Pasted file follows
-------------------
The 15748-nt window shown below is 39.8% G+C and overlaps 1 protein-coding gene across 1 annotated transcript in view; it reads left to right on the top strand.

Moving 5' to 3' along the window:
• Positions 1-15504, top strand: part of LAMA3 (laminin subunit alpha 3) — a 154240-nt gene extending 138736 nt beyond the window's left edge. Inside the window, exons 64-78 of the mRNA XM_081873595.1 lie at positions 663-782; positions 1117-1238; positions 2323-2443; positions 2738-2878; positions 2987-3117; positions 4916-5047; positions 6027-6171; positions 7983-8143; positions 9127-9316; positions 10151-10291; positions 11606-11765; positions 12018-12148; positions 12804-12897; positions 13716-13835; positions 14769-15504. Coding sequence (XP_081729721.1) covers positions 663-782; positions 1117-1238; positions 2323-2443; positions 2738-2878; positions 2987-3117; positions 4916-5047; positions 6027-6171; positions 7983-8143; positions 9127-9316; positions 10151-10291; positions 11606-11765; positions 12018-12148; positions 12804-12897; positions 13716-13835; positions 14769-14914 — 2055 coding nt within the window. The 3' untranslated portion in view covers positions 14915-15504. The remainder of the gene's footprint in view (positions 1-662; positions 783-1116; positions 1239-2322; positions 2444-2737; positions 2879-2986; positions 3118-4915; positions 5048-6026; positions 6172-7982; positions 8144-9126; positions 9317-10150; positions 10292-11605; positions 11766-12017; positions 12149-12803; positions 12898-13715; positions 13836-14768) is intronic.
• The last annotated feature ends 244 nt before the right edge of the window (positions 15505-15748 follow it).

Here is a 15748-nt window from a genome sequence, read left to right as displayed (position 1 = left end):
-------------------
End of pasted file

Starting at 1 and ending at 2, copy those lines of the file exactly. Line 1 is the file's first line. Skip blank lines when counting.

The 15748-nt window shown below is 39.8% G+C and overlaps 1 protein-coding gene across 1 annotated transcript in view; it reads left to right on the top strand.

Moving 5' to 3' along the window: